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Label Special Light and LablTk
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Date: -- (:)
From: Jacques GARRIGUE <garrigue@k...>
Subject: Label Special Light and LablTk

Jacques Garrigue and Jun P. Furuse are glad to announce the First release of

		Label Special Light and LablTk
		==============================

  Label Special Light 1.14 is the selective label extension of Caml
Special Light 1.14. You may use labeled and optional arguments in your 
programs. See the example at the end of this message

  The adaptation is:

  * complete: both the bytecode and native code compiler are
    available, with all the associated tools. Original CSL programs
    can directly be compiled and integrated with LSL code. Labels were 
    added to the standard library and all libraries of the CSL
    distribution.

  * efficient: the cost of using labels is zero, that of using
    optional arguments is neglectible.

  * theoretically sound: proofs are available.

  Labels are not a new paradigm: your programs are still functional,
they are just much more readable, easier to maintain and to adapt by
others. By permitting free ordering of arguments, labels also let you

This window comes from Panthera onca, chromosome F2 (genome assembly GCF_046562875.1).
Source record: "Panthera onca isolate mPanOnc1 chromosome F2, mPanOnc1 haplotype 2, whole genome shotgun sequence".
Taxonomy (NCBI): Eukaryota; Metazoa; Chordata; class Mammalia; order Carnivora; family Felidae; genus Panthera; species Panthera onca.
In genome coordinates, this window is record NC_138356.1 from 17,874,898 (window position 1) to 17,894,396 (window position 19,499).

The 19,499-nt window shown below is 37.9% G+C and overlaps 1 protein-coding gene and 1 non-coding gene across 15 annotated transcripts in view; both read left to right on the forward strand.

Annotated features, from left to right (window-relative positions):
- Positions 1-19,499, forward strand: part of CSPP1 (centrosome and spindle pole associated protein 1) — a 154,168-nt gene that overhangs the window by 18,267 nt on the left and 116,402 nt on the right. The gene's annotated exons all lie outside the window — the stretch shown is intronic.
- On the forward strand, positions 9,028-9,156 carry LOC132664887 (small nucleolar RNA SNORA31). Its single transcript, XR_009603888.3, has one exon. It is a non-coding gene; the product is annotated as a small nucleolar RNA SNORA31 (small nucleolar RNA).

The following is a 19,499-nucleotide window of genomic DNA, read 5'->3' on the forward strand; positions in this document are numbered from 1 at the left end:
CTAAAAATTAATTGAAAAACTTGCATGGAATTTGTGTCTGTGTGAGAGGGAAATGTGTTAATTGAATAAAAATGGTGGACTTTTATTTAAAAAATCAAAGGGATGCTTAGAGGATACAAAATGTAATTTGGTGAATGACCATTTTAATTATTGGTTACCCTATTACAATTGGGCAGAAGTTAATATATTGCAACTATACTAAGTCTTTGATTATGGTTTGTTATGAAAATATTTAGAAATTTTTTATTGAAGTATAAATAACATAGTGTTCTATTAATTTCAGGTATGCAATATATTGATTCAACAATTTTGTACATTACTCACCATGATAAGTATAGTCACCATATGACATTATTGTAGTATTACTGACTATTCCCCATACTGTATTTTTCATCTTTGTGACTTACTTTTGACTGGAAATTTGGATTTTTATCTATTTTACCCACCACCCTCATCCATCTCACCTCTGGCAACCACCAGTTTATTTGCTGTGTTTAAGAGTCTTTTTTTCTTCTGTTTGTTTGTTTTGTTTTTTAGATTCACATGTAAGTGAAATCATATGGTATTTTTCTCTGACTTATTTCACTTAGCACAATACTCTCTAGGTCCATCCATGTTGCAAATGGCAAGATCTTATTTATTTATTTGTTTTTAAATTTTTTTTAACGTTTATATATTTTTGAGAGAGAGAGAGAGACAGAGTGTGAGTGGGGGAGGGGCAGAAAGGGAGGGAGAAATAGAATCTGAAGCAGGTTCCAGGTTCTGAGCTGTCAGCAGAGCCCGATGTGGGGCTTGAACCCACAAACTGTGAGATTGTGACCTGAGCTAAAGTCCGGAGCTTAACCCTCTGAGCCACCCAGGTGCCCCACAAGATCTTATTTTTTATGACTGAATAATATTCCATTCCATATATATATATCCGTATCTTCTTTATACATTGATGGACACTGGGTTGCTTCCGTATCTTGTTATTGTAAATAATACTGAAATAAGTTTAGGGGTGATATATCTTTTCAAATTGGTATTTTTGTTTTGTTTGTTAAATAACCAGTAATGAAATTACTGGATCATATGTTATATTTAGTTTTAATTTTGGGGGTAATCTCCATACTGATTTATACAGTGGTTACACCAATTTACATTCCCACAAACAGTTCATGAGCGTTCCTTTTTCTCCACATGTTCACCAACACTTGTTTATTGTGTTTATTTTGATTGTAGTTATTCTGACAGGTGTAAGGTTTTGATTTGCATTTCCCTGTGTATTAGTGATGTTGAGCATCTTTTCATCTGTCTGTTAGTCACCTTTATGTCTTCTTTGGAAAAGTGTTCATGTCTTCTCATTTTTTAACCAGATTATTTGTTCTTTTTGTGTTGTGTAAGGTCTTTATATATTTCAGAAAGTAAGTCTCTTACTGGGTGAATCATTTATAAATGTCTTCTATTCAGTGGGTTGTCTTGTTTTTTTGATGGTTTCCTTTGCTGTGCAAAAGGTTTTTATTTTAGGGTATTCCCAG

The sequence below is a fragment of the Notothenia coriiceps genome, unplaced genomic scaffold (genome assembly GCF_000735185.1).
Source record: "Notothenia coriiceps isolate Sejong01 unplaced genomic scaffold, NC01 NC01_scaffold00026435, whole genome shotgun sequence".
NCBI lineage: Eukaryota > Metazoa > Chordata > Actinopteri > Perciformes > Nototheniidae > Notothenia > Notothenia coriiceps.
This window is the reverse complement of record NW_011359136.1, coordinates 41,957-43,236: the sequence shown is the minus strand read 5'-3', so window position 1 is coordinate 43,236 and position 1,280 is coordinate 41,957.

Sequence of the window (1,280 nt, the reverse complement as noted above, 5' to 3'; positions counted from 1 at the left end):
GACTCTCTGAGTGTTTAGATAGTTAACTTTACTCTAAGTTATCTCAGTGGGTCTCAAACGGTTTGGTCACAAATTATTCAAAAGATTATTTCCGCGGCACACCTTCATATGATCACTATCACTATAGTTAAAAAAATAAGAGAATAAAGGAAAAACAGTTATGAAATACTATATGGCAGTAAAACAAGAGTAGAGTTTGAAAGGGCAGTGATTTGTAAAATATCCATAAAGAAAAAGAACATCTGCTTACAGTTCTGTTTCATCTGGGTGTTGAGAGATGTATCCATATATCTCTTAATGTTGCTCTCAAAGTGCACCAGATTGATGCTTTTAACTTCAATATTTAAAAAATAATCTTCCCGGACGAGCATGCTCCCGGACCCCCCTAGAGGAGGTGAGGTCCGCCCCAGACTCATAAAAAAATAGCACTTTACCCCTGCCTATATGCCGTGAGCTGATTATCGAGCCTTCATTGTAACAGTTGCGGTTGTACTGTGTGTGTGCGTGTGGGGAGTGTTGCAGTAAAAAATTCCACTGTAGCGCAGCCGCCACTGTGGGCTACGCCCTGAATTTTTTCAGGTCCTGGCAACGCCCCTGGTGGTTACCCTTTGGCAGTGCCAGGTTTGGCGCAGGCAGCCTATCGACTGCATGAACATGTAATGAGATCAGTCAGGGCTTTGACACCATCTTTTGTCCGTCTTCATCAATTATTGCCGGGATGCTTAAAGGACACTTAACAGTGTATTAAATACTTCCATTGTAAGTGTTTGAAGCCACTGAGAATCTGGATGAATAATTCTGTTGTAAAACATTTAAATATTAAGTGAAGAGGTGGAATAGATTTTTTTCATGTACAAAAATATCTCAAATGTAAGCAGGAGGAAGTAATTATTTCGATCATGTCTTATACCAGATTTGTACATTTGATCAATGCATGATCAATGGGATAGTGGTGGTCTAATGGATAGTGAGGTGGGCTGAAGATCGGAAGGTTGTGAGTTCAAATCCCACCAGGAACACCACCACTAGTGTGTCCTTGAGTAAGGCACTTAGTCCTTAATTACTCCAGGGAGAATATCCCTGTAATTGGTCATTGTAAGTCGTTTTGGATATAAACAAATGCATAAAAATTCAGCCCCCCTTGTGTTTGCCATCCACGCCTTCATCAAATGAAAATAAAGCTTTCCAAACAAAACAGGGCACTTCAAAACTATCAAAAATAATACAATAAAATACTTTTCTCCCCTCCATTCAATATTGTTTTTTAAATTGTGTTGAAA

choose a better layout for your code, and avoid the confusing use of
"junk" local definitions: functions defined but used only once.

			*	*	*

  LablTk extends CamlTk, using both labeled and optional arguments to
give a better interface to Tcl/Tk. This is not only a good example of 
applications of labels and optional arguments, but also programs written 
using it become much more type safe and Tcl/Tk like than CamlTk.

  With LablTk comes LablBrowser, a compiled interface viewer and
source file editor. One can retrieve function in the library by its
path, name, or type. This is the natural companion of the LSL
programmer.

			*	*	*

To download LSL and LablTk:

Available through http://wwwfun.kurims.kyoto-u.ac.jp/soft/lsl/.

			*	*	*

Examples:

  with labels
	#let rec sort order:cmp = function
	#    [] -> []
	#  | [a] -> []
	#  | a::l ->
	#      let l1,l2 = List.fold_left l st:([],[])
	#	 fun:(fun x st:(l1,l2) ->
	#		if cmp x a then x::l1, l2 else l1, x::l2)
	#      in (sort l1 order:cmp) @ a :: (sort l2 order:cmp)
	val sort : order:('a -> 'a -> bool) -> 'a list -> 'a list
	#sort [1;4;3] order:(<);;
	- : int list = [1; 3; 4]

  with optional arguments
	#let sort ?order:cmp [< (<) >] = sort order:cmp
	val sort : ?order:('a -> 'a -> bool) -> 'a list -> 'a list
	#sort [1;4;3];;
	- : int list = [1; 3; 4]
	#sort [1;4;3] order:(>);;
	- : int list = [4; 3; 1]

  with Tcl/Tk:
	button .hello -text "Hello, TclTk!" -font "variable"
	pack .hello

  with LablTk:
	let top = openTk () 
	let hello = Button.create parent:top text:"Hello, LablTk!" 
			                     font:"variable"
	let _ = pack [hello] 

  The type of Button.create contains all the possible options for a
  button widget: no possibility of run-time error. You can omit part
  of them, or even all.

---------------------------------------------------------------------------
Jacques Garrigue	Kyoto University      garrigue@kurims.kyoto-u.ac.jp
		<A HREF=http://wwwfun.kurims.kyoto-u.ac.jp/~garrigue/>JG</A>